Wed, Dec 1, 2010 : 3:02 p.m.

Ryan -- can you confirm whether or not the developer would be required to build the structure according to the plans submitted? From my standpoint, this is an abuse of architecture and planning that only Stalin could be proud of. It represents the last century's failed model of design where plans are sold to clients via the "Wow factor" with zero regard to how a building appeals to the average person on the street. It's an arrogant design that turns its back to locals and caters only to the handful of people staying in the hotel or visiting the conference center every couple of weeks (if that). The promised retail stores will be an utter failure and kill any prospects for a resurgent section of town. The DDA would be best off giving a grant to Valiant for the services of an urban designer who could fix this monstrosity in 30 minutes flat!


Wed, Dec 1, 2010 : 2:44 p.m.

I hope they approve this plan and so we can get on to other projects to be built in Ann Arbor.


Wed, Dec 1, 2010 : 2:33 p.m.

I hope that, if they go through with the conference center idea, they abandon the building plan that looks like a drawered unit that I use to sort my screws and nails.....Look at the picture. Ick!

rusty shackelford

Wed, Dec 1, 2010 : 2:26 p.m.

This seems like a pretty good deal for the city. It would bring in lots of tourists to local businesses, and hopefully the rental space in the new development could include some kind of preference for small local businesses. Not to mention shuttles, taxis to and from airport getting more fees. I also think downtown Ann Arbor would be a pretty appealing destination for conferences: it's 25 minutes from a major airport, and has a reputation around the country as a safe and "hip" town (though the latter designation is mildly undeserved).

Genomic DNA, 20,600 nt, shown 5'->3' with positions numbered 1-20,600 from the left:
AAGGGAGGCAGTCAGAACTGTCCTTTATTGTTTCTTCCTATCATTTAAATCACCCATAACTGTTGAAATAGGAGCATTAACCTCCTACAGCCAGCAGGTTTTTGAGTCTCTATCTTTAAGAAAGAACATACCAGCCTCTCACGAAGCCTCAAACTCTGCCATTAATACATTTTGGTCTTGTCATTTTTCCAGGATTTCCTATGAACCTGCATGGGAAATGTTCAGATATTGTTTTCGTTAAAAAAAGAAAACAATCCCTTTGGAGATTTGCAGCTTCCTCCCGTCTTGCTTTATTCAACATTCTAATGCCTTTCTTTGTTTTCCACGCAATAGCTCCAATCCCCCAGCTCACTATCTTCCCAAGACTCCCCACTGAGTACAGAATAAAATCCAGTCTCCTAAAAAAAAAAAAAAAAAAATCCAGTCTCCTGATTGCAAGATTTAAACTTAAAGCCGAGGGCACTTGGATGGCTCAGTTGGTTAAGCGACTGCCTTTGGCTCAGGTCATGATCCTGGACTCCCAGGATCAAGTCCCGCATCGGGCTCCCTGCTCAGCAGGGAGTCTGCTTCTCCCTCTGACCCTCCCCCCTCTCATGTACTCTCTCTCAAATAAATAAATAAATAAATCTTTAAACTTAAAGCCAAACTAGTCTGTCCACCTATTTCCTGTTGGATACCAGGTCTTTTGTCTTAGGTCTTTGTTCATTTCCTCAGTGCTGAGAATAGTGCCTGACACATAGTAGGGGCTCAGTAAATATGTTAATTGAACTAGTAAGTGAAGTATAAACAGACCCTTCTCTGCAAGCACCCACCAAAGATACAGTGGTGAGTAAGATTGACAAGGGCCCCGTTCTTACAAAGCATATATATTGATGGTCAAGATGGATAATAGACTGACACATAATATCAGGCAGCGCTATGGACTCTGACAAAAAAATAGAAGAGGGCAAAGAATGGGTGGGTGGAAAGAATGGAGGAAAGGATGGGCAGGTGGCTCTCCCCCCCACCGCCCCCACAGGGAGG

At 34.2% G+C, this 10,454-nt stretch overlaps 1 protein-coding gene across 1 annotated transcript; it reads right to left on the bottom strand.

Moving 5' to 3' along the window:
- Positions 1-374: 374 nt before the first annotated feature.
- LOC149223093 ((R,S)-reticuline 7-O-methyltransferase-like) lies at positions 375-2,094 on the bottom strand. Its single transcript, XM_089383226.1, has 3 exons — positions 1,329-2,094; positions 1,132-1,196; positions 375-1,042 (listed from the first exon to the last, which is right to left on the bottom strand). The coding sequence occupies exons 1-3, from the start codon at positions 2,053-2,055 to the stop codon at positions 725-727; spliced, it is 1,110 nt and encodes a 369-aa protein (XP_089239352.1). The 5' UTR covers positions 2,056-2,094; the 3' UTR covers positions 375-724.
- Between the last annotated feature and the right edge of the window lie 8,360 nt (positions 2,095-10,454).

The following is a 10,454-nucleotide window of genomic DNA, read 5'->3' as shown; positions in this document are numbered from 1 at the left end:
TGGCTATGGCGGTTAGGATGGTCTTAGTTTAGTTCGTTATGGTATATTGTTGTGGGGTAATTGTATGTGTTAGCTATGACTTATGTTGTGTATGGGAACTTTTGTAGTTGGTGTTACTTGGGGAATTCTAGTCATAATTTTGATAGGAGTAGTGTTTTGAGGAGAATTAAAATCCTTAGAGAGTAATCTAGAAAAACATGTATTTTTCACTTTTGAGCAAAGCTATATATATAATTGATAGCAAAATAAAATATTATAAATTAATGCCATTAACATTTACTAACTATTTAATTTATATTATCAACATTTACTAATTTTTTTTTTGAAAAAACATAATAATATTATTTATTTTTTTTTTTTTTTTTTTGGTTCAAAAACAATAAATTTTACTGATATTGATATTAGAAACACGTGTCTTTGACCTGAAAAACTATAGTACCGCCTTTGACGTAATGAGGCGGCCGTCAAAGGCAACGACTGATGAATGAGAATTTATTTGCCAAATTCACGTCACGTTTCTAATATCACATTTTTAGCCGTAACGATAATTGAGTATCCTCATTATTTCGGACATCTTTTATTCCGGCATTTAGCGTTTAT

Vivienne Armentrout

Wed, Dec 1, 2010 : 2:22 p.m. readers should read the report for themselves. I have attached it to a recent blog post where I also recount the history of this project. It is not accurate, in my view, to say that the report or the consultant states that "it makes economic sense". The consultant mostly bases his (their) recommendation on "stakeholder" interviews - he met with people who have always supported a conference center and they still do! Here is what he says about financial feasibility: it is generally assumed that the overall concepts included in the uses for the Library Lot contained in each proposal are valid and supportable from a market and demand standpoint. - so he doesn't examine them. The report does appear to contain a revised proposal from Valiant. It seems that the consultant is acting somewhat in the role of a real estate broker, which is what Roxbury is.

Rodney Nanney

Wed, Dec 1, 2010 : 2:07 p.m.

I'm all for this project. If built per the concept drawing, it would easily beat out the recently "improved" Mark Jefferson Hall at Eastern Michigan University to become the ugliest building in Washtenaw County! Kudos to the Ann Arbor DDA for even considering this feat of architectural abomination.